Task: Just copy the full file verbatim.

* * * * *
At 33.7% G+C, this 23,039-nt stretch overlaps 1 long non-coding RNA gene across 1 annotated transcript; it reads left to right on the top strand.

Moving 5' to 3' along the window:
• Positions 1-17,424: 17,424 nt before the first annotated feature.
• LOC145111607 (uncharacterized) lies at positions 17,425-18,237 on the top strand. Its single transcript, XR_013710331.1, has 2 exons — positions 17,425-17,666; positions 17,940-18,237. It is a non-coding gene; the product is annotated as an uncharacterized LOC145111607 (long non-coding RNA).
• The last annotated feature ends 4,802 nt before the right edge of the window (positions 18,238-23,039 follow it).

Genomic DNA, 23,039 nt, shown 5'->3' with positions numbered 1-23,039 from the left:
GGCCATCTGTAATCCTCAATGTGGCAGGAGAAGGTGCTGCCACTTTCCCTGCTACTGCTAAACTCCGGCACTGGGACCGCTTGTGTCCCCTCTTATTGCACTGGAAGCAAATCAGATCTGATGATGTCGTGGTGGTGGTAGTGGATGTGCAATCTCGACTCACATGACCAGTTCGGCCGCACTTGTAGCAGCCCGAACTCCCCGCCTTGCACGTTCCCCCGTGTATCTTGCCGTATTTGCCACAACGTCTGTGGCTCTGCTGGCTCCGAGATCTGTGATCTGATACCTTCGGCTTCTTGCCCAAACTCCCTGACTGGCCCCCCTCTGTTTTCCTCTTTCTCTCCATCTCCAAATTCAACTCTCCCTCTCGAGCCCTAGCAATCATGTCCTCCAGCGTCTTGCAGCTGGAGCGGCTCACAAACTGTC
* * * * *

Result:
At 33.7% G+C, this 23,039-nt stretch overlaps 1 long non-coding RNA gene across 1 annotated transcript; it reads left to right on the top strand.

Moving 5' to 3' along the window:
• Positions 1-17,424: 17,424 nt before the first annotated feature.
• LOC145111607 (uncharacterized) lies at positions 17,425-18,237 on the top strand. Its single transcript, XR_013710331.1, has 2 exons — positions 17,425-17,666; positions 17,940-18,237. It is a non-coding gene; the product is annotated as an uncharacterized LOC145111607 (long non-coding RNA).
• The last annotated feature ends 4,802 nt before the right edge of the window (positions 18,238-23,039 follow it).

Genomic DNA, 23,039 nt, shown 5'->3' with positions numbered 1-23,039 from the left:
GGCCATCTGTAATCCTCAATGTGGCAGGAGAAGGTGCTGCCACTTTCCCTGCTACTGCTAAACTCCGGCACTGGGACCGCTTGTGTCCCCTCTTATTGCACTGGAAGCAAATCAGATCTGATGATGTCGTGGTGGTGGTAGTGGATGTGCAATCTCGACTCACATGACCAGTTCGGCCGCACTTGTAGCAGCCCGAACTCCCCGCCTTGCACGTTCCCCCGTGTATCTTGCCGTATTTGCCACAACGTCTGTGGCTCTGCTGGCTCCGAGATCTGTGATCTGATACCTTCGGCTTCTTGCCCAAACTCCCTGACTGGCCCCCCTCTGTTTTCCTCTTTCTCTCCATCTCCAAATTCAACTCTCCCTCTCGAGCCCTAGCAATCATGTCCTCCAGCGTCTTGCAGCTGGAGCGGCTCACAAACTGTC